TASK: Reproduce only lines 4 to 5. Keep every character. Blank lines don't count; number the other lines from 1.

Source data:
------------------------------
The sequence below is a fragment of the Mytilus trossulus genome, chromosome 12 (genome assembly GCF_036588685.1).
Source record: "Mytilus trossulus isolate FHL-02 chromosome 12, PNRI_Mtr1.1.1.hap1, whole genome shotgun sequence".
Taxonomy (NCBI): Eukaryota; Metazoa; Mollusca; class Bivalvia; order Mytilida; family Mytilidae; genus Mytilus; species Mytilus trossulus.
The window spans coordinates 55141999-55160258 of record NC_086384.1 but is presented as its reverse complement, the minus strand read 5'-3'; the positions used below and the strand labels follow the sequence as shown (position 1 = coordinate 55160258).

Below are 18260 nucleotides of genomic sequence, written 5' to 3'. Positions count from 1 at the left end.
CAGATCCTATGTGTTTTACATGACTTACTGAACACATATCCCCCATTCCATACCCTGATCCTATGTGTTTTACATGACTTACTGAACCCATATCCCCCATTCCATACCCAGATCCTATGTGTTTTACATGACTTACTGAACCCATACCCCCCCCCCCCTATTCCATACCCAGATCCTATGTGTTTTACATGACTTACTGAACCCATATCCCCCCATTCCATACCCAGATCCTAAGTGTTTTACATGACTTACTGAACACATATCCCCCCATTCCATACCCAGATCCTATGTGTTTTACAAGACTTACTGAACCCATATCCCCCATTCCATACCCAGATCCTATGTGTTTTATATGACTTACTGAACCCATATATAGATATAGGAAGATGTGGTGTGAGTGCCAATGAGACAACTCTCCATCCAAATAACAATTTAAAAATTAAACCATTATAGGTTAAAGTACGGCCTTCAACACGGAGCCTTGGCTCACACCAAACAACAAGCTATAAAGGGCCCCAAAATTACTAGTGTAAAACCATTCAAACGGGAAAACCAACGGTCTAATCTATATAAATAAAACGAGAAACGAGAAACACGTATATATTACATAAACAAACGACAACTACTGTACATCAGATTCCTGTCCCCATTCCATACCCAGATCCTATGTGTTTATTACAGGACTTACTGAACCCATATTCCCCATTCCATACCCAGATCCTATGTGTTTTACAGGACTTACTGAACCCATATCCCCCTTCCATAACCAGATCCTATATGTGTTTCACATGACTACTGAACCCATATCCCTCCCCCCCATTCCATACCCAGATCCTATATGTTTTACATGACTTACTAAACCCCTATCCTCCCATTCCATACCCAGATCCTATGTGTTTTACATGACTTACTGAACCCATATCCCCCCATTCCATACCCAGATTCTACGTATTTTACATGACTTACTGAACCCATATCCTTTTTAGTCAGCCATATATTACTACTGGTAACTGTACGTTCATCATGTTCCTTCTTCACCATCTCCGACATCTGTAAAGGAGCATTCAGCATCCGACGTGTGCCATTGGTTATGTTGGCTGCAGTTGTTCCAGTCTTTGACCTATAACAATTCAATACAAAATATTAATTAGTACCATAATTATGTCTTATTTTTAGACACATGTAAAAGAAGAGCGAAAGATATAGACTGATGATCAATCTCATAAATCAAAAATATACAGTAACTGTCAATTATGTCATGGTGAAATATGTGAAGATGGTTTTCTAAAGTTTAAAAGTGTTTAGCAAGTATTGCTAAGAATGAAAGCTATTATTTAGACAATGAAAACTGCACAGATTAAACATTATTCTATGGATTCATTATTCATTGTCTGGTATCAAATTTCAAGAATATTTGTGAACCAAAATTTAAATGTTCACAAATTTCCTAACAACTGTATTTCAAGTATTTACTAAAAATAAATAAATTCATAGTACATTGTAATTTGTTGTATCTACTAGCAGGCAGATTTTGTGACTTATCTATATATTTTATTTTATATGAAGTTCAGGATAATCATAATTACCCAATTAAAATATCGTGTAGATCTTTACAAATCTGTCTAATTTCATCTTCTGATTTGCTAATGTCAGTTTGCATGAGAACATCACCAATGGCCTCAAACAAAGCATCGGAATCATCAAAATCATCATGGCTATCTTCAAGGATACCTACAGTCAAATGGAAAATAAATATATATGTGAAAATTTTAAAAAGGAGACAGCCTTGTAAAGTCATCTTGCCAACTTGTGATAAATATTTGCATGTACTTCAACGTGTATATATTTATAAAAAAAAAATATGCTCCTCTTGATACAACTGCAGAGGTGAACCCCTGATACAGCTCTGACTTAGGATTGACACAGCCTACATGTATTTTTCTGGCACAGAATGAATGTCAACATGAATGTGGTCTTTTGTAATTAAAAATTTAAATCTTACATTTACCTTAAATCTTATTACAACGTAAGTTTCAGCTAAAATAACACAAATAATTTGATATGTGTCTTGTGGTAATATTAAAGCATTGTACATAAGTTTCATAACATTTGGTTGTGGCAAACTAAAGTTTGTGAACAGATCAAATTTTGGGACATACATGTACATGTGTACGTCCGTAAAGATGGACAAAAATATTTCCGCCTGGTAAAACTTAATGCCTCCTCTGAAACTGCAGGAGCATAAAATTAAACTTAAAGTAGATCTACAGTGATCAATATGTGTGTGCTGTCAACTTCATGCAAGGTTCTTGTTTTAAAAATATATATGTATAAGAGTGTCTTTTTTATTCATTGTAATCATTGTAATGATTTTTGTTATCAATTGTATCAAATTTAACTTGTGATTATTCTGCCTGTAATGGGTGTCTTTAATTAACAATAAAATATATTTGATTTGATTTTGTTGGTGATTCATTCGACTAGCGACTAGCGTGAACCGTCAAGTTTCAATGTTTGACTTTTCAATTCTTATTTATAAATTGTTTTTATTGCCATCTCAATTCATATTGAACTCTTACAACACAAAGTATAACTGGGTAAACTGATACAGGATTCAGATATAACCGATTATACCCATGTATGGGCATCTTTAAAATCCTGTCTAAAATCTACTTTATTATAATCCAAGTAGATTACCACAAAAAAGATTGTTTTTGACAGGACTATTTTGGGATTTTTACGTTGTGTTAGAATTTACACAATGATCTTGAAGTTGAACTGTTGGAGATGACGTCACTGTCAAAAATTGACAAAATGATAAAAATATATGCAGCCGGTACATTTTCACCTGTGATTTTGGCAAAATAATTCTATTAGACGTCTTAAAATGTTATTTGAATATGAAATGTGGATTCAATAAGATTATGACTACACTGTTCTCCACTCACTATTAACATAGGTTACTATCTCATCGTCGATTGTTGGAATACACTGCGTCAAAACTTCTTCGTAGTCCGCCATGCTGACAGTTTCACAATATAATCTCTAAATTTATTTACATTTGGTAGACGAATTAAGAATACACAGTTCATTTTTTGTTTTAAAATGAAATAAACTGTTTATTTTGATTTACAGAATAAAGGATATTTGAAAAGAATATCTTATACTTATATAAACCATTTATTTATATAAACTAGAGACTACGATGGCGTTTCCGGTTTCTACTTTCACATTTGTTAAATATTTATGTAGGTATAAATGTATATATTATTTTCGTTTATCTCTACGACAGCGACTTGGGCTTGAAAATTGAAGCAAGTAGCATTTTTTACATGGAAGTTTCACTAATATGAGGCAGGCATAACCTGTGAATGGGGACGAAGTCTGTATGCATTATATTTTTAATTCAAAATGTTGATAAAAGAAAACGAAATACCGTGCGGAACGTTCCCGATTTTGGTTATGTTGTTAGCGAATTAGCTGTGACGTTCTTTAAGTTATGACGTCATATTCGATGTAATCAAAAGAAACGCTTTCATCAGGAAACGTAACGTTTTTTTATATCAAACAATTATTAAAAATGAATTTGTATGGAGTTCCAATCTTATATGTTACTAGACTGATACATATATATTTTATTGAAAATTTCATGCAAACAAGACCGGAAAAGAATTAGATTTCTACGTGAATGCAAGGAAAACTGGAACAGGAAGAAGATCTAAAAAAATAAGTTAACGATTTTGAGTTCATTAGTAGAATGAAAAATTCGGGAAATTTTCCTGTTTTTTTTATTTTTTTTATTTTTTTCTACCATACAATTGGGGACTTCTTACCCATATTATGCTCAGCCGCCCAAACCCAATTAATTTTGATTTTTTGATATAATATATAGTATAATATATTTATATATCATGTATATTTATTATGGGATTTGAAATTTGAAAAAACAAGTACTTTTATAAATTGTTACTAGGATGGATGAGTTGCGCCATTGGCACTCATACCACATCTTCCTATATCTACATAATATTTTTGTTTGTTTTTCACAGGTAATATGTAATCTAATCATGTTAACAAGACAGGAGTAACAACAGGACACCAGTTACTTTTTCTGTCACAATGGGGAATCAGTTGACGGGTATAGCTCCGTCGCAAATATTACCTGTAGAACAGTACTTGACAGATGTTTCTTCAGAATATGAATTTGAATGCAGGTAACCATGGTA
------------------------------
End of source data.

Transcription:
The window spans coordinates 55141999-55160258 of record NC_086384.1 but is presented as its reverse complement, the minus strand read 5'-3'; the positions used below and the strand labels follow the sequence as shown (position 1 = coordinate 55160258).

Below are 18260 nucleotides of genomic sequence, written 5' to 3'. Positions count from 1 at the left end.